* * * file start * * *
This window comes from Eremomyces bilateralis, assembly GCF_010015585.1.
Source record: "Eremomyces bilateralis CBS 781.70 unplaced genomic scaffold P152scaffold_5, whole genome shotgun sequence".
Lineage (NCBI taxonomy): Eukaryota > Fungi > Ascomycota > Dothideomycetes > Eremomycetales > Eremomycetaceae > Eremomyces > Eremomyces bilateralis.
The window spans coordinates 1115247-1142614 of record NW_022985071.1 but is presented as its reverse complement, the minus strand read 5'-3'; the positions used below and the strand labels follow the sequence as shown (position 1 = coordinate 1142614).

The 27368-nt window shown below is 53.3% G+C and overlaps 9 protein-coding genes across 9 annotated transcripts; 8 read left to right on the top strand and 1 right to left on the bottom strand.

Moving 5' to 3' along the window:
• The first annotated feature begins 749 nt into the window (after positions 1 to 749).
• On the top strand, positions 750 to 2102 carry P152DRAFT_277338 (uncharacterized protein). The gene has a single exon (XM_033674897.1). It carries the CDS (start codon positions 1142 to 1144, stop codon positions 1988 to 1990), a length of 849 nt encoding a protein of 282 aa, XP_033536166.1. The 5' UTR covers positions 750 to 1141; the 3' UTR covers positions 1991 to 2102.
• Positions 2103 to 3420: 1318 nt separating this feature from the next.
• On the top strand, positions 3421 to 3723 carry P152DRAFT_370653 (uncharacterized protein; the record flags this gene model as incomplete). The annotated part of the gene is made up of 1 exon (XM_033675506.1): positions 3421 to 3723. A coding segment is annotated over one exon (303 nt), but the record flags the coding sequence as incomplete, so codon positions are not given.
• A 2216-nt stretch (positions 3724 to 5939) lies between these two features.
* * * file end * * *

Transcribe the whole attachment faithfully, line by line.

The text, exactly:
This window comes from Eremomyces bilateralis, assembly GCF_010015585.1.
Source record: "Eremomyces bilateralis CBS 781.70 unplaced genomic scaffold P152scaffold_5, whole genome shotgun sequence".
Lineage (NCBI taxonomy): Eukaryota > Fungi > Ascomycota > Dothideomycetes > Eremomycetales > Eremomycetaceae > Eremomyces > Eremomyces bilateralis.
The window spans coordinates 1115247-1142614 of record NW_022985071.1 but is presented as its reverse complement, the minus strand read 5'-3'; the positions used below and the strand labels follow the sequence as shown (position 1 = coordinate 1142614).

The 27368-nt window shown below is 53.3% G+C and overlaps 9 protein-coding genes across 9 annotated transcripts; 8 read left to right on the top strand and 1 right to left on the bottom strand.

Moving 5' to 3' along the window:
• The first annotated feature begins 749 nt into the window (after positions 1 to 749).
• On the top strand, positions 750 to 2102 carry P152DRAFT_277338 (uncharacterized protein). The gene has a single exon (XM_033674897.1). It carries the CDS (start codon positions 1142 to 1144, stop codon positions 1988 to 1990), a length of 849 nt encoding a protein of 282 aa, XP_033536166.1. The 5' UTR covers positions 750 to 1141; the 3' UTR covers positions 1991 to 2102.
• Positions 2103 to 3420: 1318 nt separating this feature from the next.
• On the top strand, positions 3421 to 3723 carry P152DRAFT_370653 (uncharacterized protein; the record flags this gene model as incomplete). The annotated part of the gene is made up of 1 exon (XM_033675506.1): positions 3421 to 3723. A coding segment is annotated over one exon (303 nt), but the record flags the coding sequence as incomplete, so codon positions are not given.
• A 2216-nt stretch (positions 3724 to 5939) lies between these two features.